Current T1 values for blood at 3T largely came from in vitro studies on animal blood or freshly drawn human blood. Measurement of blood T1 in vivo could provide more specific information, e.g., for individuals with abnormal blood composition. Here, blood T1 at 3T was measured rapidly (<1 min) in the internal jugular vein using a fast inversion-recovery technique in which multiple inversion time can be acquired rapidly due to constant refreshing of blood. Multishot EPI acquisition with flow compensation yielded high resolution images with minimum partial volume effect. Results showed T1 = 1852 Â± 104 msec among 24 healthy adults, a value higher than for bovine blood phantoms (1584 msec at Hct of 42%). A second finding was that of a significant difference (P < 0.01) between men and women, namely T1 = 1780 Â± 89 msec (n = 12) and T1 = 1924 Â± 58 msec (n = 12), respectively. This difference in normal subjects is tentatively explained by the difference in Hct between genders. Interestingly, however, studies done on sickle cell anemia patients with much lower Hct (23 Â± 3%, n = 10) revealed similar venous blood T1 = 1924 Â± 82 msec, indicating other possible physical influences affecting blood T1. Magn Reson Med, 2011.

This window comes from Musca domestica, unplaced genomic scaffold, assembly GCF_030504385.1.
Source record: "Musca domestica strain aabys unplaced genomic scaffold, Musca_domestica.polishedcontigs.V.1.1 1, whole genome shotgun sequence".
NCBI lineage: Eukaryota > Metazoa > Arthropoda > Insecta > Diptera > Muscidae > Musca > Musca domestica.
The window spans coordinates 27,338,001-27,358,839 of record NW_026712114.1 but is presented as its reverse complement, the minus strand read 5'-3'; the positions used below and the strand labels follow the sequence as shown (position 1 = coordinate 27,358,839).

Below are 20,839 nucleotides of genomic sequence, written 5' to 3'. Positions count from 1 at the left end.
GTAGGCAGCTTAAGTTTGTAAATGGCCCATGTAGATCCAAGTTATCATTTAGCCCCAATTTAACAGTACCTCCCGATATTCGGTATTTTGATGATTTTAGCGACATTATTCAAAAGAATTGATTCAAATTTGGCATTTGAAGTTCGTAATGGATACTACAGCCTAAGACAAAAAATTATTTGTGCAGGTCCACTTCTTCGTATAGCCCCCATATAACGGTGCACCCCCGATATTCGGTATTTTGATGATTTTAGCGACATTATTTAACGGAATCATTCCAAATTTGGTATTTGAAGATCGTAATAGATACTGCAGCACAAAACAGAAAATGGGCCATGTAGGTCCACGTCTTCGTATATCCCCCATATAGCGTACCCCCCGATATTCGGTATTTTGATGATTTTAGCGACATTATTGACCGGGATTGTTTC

- internal jugular vein
- inversion recovery
- sickle cell anemia
ASJC Scopus subject areas
- Radiology Nuclear Medicine and imaging